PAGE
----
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Spotting the Early Warning Signs of CKD

Oct 6, 2023

Chronic kidney disease (CKD) is growing at an increased rate and currently affects 15% of American adults. There are a number of physical signs of CKD. However, many people associate them with other conditions or do not present with any physical signs.

This can make spotting early warning signs of CKD very challenging for both the person and healthcare providers. Getting tested is the only way to be certain if CKD is present.

Key Points

The Kidneys

The kidneys are part of the urinary tract, along with the bladder and ureters. The kidneys are two kidney bean-shaped organs located on each side of the spine, below the rib cage.

Each kidney is made up of about a million nephrons. Nephrons are filtering units that contain a glomerulus (filter) and a tubule. The nephrons in a two-step process: (i) the glomerulus filters the blood, and (ii) the tubule returns essential nutrients and substances back into the bloodstream, removing all waste products.

Kidneys that are healthy filter approximately half a cup of blood every minute. Waste products and excess water are removed, producing urine. The urine flows from the kidneys to the bladder through the ureters. The urine is then stored in the bladder until it is passed out of the body.

The kidneys perform other essential functions in the body, such as:

  • Controlling the production of red blood cells
  • Releasing hormones that regulate blood pressure
  • Removing toxins such as drugs from the body
  • Producing an active form of vitamin D
  • Regulating certain electrolytes (sodium, potassium, and calcium) in the body

Chronic Kidney Disease Overview

Chronic kidney disease (CKD) is a progressive and irreversible condition that damages the kidneys, reducing their ability to function correctly. If the damage to the kidneys is severe, they may stop working entirely (kidney failure or ESRD).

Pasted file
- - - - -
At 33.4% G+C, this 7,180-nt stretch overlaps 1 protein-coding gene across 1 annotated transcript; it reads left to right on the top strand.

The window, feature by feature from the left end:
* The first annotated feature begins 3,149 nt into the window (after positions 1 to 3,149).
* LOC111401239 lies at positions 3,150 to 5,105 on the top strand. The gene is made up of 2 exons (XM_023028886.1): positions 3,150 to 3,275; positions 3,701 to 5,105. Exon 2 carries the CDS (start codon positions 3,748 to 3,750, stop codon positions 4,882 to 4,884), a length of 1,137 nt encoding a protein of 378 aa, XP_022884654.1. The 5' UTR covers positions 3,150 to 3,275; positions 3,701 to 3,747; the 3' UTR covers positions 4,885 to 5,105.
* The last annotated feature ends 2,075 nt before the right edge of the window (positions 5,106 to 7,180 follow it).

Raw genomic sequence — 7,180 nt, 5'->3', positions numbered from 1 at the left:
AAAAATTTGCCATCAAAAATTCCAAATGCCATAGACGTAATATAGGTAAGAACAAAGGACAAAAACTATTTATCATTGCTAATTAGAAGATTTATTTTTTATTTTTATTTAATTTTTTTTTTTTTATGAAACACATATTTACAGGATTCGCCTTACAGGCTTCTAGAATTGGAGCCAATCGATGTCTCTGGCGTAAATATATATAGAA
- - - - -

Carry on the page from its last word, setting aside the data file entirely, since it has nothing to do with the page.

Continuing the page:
CKD occurs when the kidneys sustain enough damage that they lose their ability to filter waste and excess water out of the blood effectively. This may lead to waste products building up and causing further damage to the kidneys and other parts of the body.

Two of the most common causes of CKD are hypertension (high blood pressure) and diabetes. Other causes of CKD may include:

  • Kidney cancer
  • Glomerulonephritis
  • Lupus nephritis
  • Polycystic kidney disease

While anyone can develop CKD, certain populations of people have increased risk factors, such as those who:

  • Are over the age of 60
  • Are Asian American, African American, or Native American
  • Have a family history of kidney disease
  • Have cardiovascular disease (heart disease), hypertension, or diabetes

Other health problems that can cause CKD

The kidneys play an essential role in the proper functioning of the whole body. As kidney function decreases, other health problems can arise, such as:

  • Hypertension (High blood pressure)
  • Cardiovascular disease (Heart disease)
  • Anemia (reduced amount of red blood cells in the body)
  • Edema (fluid build-up in parts of the body)
  • High potassium, which may harm the heart
  • High phosphorus and calcium, which may cause bone disease

Any damage to the kidneys cannot be reversed. Thus, there is an emphasis placed on early detection and appropriate treatment to try to slow disease progression and reduce or prevent the risk of developing other health problems.

Signs of CKD

Signs and symptoms of CKD are often nonspecific as they are similar or the same as other conditions. The kidneys are able to make up for reduced function until irreversible damage has occurred; therefore, many people may not have any early warning signs of CKD.

Signs of CKD may develop over time if the disease progresses, as waste products and fluid build up in the body.